|Volume 49 Number 13, June 22, 2019||ARCHIVE||HOME||JBCENTRE||SUBSCRIBE|
Ten years have passed since the waves of strikes that began at the Lindsey Oil Refinery in Lincolnshire, quickly spreading to other refineries. This was a powerful action in defence of the rights of all workers against the attacks on those rights by the oil monopolies. The so-called "wave of wildcat strikes" - a period of united action by industrial workers not seen since the great class battles of the eighties - illustrated the workers' strength when they exercise their weight as an organised force. The strikes had a widespread effect upon the energy industry.
The initial strike at Lindsey was triggered when a £200 million construction contract to build a hydro-desulphurisation unit at the refinery was not offered to them. Instead, owners Total sub-contracted the work to Italian-based IREM, which hired workers mainly from Italy and Portugal. Work was not offered locally.
At the time, Workers' Daily Internet Edition (WDIE)  wrote:
"These actions have raised very serious issues, not least the role of the workers as a political force in their own right...
"The workers involved are taking action in defence of their right to a livelihood, against the iniquitous system of contract labour which threatens not only their livelihoods but the communities where they live and the economy as a whole. They are taking a stand against the monopolies riding roughshod over their rights and interests and are intent on drawing a line in the sand as more and more workers are being thrown out of their jobs as the economic crisis deepens".
The context, at the time of the height of the global financial crisis, was where the monopolies, in the course of dominating the whole of political and economic life, were using the crisis to call all the shots, and to accelerate the anti-social offensive in their favour. The New Labour government under Gordon Brown and his Business Secretary, Lord Mandelson, were doing everything to bolster and appease these monopolies, such as bailing out the banks with previously unheard-of sums. The government's programme was to rescue monopoly capital and open the country up to ensure the owners of capital could continue to prosper and expand their capital in the conditions of the crisis.
At Lindsey, explained WDIE, oil monopoly Total "is setting out to expand its capital to the maximum as quickly as possible. It is doing so amongst many other means by contracting out work to other capitalist concerns, in this case an Italian firm, which in turn hires labour as it wishes and from where it wishes. The workers are not and cannot be reconciled to this state of affairs, and, as with the destruction of the manufacturing base as a whole... are saying enough is enough."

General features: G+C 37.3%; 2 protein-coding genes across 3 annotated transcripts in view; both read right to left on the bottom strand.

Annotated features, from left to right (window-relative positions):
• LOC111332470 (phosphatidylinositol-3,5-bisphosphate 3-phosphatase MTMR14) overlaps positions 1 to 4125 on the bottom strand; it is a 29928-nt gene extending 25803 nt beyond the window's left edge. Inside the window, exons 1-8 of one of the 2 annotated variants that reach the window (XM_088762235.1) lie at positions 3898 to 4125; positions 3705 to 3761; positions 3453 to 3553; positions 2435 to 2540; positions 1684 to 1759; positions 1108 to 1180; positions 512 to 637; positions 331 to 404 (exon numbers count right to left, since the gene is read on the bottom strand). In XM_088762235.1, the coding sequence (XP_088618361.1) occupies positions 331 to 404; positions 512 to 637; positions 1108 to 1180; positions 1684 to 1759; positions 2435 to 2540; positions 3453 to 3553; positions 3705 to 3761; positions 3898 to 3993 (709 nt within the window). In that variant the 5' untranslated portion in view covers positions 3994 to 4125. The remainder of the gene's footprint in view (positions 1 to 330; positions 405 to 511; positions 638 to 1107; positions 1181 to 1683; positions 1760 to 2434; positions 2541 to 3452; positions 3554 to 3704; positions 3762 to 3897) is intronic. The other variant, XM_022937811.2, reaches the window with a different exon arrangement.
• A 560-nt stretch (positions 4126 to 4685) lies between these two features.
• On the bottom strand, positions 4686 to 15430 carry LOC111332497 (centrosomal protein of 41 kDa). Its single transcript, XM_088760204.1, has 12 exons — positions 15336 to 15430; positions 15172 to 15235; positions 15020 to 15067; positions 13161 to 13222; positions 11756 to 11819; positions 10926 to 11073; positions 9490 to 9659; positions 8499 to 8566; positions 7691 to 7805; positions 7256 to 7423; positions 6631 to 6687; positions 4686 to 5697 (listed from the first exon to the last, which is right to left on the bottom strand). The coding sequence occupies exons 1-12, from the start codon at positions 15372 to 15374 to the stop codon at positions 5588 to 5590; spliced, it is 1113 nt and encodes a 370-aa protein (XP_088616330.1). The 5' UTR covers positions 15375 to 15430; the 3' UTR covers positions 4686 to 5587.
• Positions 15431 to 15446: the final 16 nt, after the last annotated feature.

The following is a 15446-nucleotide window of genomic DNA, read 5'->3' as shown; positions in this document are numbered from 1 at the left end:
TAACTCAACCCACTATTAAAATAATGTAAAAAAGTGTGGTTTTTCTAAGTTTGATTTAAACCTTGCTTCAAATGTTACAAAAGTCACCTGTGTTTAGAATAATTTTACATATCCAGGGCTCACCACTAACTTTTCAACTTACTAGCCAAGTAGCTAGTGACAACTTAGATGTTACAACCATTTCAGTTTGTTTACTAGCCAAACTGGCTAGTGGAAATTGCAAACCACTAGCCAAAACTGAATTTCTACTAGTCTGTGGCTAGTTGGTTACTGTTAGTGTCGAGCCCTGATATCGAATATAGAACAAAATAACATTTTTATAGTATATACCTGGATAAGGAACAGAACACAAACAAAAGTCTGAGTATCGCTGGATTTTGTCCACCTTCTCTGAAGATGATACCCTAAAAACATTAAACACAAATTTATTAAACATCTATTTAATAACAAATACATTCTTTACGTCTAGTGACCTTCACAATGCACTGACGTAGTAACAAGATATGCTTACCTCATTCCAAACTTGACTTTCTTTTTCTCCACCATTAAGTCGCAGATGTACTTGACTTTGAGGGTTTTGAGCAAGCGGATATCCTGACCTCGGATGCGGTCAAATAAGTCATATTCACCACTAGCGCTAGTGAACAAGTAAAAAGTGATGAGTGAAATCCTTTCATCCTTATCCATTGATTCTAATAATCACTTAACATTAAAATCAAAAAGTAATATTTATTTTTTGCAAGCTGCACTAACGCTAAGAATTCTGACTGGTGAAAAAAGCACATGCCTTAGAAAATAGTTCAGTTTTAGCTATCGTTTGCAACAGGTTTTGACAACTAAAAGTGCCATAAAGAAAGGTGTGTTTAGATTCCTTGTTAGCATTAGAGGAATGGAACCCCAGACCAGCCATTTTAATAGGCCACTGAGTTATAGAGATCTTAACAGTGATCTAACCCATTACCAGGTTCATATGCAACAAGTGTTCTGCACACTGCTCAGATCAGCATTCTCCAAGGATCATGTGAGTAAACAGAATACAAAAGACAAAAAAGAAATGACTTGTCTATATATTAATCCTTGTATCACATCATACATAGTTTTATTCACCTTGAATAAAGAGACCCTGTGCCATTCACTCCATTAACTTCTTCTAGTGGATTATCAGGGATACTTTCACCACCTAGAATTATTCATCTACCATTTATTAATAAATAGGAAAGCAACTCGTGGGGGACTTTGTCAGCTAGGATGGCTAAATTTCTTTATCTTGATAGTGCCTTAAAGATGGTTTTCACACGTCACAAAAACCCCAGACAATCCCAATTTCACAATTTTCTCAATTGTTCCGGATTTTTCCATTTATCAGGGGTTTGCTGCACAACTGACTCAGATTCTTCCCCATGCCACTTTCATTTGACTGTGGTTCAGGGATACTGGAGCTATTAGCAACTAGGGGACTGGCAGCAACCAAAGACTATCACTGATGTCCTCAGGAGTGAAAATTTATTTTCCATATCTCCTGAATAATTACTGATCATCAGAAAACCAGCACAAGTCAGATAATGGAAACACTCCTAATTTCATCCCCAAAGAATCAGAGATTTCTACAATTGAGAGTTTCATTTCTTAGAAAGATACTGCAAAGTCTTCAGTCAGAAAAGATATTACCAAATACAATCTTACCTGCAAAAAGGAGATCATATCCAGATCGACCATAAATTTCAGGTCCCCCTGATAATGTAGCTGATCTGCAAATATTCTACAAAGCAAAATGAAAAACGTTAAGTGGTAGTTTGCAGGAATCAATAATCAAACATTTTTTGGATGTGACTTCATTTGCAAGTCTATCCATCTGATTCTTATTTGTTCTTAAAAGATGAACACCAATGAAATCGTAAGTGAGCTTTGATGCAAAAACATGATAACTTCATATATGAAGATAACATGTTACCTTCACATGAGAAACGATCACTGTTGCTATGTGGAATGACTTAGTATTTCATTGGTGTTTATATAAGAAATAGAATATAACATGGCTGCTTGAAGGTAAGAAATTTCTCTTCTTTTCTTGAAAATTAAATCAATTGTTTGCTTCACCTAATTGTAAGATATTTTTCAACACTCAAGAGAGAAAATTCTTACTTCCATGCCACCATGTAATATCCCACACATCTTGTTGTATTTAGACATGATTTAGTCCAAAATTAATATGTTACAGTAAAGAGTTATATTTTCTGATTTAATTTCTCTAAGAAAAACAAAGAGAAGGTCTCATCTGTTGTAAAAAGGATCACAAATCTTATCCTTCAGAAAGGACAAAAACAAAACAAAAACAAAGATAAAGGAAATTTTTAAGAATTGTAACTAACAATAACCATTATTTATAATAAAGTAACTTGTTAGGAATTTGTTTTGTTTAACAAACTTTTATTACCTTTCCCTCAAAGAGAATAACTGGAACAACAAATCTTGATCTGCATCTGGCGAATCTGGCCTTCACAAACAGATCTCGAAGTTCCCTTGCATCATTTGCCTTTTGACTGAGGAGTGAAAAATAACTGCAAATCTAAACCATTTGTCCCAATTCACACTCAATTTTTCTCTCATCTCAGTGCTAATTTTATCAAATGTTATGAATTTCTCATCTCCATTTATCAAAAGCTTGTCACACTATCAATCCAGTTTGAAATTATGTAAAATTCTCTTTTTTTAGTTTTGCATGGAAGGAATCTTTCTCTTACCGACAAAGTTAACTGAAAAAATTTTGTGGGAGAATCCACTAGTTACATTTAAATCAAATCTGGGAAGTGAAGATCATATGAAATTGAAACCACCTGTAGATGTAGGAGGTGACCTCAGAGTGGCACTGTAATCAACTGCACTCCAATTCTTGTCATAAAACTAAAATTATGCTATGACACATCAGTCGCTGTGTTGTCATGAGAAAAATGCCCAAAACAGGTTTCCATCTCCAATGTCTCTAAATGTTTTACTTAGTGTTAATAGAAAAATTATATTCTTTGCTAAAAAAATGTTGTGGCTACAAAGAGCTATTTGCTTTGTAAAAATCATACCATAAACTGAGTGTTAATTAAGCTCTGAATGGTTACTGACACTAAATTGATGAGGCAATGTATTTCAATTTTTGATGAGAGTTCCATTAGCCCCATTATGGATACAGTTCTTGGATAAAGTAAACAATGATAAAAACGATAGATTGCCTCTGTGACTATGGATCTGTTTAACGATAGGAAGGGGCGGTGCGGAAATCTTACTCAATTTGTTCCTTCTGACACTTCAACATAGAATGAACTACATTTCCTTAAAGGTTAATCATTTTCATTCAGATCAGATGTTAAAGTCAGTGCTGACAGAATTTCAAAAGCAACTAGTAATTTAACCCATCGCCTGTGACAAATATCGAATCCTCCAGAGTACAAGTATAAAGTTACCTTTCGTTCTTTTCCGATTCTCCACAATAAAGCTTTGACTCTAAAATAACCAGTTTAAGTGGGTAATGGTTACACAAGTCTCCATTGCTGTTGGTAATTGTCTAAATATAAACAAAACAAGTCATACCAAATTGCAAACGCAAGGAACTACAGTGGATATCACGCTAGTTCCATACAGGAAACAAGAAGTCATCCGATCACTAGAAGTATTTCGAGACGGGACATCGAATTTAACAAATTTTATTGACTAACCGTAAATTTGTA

Workers had to resist hard the attempts to label them as racist and "xenophobic", which had been the tactic of Lord Mandelson. In this connection, the slogan "British jobs for British workers", which Gordon Brown himself had raised at the Labour Party conference in 2007, was being promoted in an attempt to sow division. WDIE explained that the opposition was to the monopolies undermining the livelihoods and working conditions of all workers:
"The workers in Britain are constantly having to contend with the chauvinism of the British ruling elite and its influence within the working class. There are solutions to the crisis of the economy, but they are not to be found in the slogans of 'British jobs for British workers' which have their origin in the chauvinism of the ruling class... In opposition to British chauvinism, the workers are affirming that 'foreign' workers are workers also."
The action was huge. As well as the hundreds on strike at Lindsey itself, hundreds more refinery workers walked out in solidarity at Grangemouth Oil Refinery in central Scotland, Aberthaw in South Wales, the ICI site in Wilton, Teesside, and at British Petroleum in Saltend, Hull.
Though a resolution was initially negotiated quickly, lay-offs at Lindsey in June led to further unofficial strikes. This time, sympathy strikes were held in Fiddlers Ferry Power Station in Cheshire, Aberthaw, Saltend, Drax Power Station and Eggborough Power station in Yorkshire, Ratcliffe-on-Soar Power Station in Nottinghamshire, and the BOC oxygen plant at Scunthorpe. In reply, some 700 workers were sacked for taking unofficial action at the Lindsey refinery.
Eventually, an agreement was reached on June 25: the sacked workers were reinstated and those laid off were offered alternative jobs, while workers at other sites were given assurances that they would not be victimised for their solidarity action.
"What is at stake is who should be at the centre of decision-making," concluded WDIE. "The way forward is for the workers to organise themselves as an effective political force to stay the hand of the monopolies and their ability to dictate, irrespective of the requirements of the national economy and the human beings who live and produce the wealth here. In opposition, a human-centred society is what the working class and people are striving to attain."
 "The Oil Refinery Workers and the Economic Crisis", Workers' Daily Internet Edition, Year 2009 No. 9, February 4, 2009, http://www.rcpbml.org.uk/wdie-09/d09-009.htmt